The Success of the Public Option Campaign


Probably not that many people feel this way this morning, but I think part of what we’re seeing at the moment is that the organizing campaign around the public option has been an enormous success that did a lot to improve health care policy. I think that the deal emerging in the Senate leaves us with a package that’s not just “worth passing” but actually as Kevin Drum says a really good bill. If Barack Obama signs it into law, he’ll go down as the president with the most progressive legislative accomplishments since Lyndon Johnson. You’ll say that the American welfare state was inaugurated by FDR, substantially expanded by Johnson, and given its final shape by Obama.

So what about the public option? Well, my gut tells me that “centrist” Senators weren’t going to vote for health reform until they extracted a pound of flesh and did something to make progressives squeal. Initially I think people thought the center was semi-corruptly aiming for a substantive payoff, which is why the public option was quickly neutered to become the industry-friendly “level-playing field” public option. Then they thought the center was maybe suffering electoral fear, so we got the various permutations of opt-in and opt-out. But even though an opt-in, level-playing field public option would do no real harm to the insurance industry, even that wasn’t good enough. They wanted to win. And so they have.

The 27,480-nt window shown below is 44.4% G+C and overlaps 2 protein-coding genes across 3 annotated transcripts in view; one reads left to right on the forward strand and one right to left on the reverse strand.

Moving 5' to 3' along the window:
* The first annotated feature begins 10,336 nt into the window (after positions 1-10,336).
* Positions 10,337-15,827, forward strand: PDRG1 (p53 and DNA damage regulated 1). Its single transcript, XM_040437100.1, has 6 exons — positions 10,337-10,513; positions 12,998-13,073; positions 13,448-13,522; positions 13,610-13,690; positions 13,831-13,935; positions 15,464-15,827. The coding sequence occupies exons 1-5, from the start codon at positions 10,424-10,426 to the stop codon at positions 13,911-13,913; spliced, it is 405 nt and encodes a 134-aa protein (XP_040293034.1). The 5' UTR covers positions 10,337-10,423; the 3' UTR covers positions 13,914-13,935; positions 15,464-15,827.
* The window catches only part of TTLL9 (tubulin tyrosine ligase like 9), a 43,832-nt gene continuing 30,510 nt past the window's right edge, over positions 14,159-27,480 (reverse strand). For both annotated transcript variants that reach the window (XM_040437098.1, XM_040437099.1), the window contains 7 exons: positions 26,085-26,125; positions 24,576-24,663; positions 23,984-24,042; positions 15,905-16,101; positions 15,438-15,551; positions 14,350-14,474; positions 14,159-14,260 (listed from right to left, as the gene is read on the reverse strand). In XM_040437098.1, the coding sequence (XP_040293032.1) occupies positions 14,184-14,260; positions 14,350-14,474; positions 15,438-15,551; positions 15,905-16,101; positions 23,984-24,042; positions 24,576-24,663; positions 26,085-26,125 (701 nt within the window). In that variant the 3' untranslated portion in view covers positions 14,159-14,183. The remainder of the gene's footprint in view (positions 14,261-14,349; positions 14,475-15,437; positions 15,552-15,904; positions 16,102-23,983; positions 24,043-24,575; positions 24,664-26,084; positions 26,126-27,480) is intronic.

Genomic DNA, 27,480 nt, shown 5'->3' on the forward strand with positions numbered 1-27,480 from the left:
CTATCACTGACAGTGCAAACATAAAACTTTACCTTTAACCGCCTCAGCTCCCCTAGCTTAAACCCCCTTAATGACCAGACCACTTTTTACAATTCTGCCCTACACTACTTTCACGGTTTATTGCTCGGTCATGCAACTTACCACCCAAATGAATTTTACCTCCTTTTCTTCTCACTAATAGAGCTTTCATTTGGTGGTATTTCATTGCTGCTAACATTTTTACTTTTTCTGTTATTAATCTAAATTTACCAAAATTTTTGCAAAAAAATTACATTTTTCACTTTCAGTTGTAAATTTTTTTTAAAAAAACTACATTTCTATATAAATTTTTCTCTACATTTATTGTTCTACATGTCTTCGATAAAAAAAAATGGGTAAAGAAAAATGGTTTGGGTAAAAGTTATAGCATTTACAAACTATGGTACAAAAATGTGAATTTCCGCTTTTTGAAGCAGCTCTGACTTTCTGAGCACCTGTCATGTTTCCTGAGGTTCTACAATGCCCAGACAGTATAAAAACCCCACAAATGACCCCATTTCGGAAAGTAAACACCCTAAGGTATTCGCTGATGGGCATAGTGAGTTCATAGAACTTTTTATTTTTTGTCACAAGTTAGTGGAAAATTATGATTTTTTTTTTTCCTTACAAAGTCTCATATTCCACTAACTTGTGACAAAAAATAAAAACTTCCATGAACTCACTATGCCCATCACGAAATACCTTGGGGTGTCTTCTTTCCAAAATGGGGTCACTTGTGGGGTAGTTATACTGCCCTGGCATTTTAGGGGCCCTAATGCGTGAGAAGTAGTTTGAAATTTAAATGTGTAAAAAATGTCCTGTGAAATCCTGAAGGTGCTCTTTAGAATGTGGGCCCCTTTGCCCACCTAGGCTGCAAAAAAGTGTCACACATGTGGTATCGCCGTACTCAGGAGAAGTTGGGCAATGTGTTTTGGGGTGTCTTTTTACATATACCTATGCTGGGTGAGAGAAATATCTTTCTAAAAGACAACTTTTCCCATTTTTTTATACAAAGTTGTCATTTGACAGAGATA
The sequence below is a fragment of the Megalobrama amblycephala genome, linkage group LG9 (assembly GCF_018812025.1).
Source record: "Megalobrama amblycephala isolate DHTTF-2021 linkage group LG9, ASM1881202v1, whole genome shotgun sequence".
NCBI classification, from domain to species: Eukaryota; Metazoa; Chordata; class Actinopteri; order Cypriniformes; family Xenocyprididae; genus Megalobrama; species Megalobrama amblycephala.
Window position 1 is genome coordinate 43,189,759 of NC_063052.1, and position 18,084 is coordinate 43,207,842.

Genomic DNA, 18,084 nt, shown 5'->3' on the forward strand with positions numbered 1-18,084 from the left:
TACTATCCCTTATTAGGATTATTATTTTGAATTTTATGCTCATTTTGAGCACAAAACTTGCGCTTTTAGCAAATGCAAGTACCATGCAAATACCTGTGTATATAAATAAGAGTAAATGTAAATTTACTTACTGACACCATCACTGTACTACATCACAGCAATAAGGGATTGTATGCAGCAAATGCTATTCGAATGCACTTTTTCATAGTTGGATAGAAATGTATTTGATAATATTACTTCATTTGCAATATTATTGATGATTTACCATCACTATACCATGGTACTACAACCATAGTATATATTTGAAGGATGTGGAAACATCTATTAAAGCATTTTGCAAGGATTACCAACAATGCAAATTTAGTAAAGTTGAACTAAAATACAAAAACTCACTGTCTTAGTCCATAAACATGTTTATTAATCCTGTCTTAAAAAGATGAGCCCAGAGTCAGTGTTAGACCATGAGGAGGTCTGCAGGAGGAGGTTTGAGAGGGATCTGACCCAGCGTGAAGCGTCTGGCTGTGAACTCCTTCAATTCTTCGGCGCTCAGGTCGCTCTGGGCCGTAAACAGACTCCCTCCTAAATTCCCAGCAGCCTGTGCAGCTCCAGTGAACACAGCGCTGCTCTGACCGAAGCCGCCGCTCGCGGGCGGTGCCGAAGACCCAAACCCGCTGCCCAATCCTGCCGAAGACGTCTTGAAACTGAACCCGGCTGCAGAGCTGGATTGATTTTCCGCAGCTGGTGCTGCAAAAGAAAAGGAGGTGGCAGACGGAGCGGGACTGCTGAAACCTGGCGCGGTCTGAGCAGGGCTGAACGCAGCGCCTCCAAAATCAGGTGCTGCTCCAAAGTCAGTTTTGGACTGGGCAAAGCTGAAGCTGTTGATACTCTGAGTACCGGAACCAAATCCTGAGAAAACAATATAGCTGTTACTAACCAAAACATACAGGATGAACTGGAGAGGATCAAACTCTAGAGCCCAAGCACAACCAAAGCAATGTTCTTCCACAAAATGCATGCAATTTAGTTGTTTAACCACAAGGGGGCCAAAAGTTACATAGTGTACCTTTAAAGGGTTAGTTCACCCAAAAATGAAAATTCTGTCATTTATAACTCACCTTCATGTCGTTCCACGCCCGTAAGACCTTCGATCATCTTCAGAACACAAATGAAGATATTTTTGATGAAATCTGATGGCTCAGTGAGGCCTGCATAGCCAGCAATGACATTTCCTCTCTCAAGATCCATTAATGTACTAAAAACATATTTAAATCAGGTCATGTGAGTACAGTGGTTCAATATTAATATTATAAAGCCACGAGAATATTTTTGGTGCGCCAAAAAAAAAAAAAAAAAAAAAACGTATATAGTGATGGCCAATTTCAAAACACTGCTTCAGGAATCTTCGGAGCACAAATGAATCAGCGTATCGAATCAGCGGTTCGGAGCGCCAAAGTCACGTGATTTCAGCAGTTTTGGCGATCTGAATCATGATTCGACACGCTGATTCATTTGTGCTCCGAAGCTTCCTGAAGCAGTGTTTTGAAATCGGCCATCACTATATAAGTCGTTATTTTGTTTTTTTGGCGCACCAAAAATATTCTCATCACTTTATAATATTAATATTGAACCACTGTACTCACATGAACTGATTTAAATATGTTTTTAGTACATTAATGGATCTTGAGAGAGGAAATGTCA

But had the left taken the advice of the wonks and surrendered earlier—in particular, had Harry Reid not included a public option in his merged version of the health care bill—then I think Lieberman et. al. might well have dreamed up something else to oppose. As it stands, the level-playing field public option took a bullet for the team. And consequently, millions of currently uninsured Americans are closer than ever to having insurance and the rest of us are closer than ever to having a sense of security that if our own insurance goes away we won’t be left high and dry.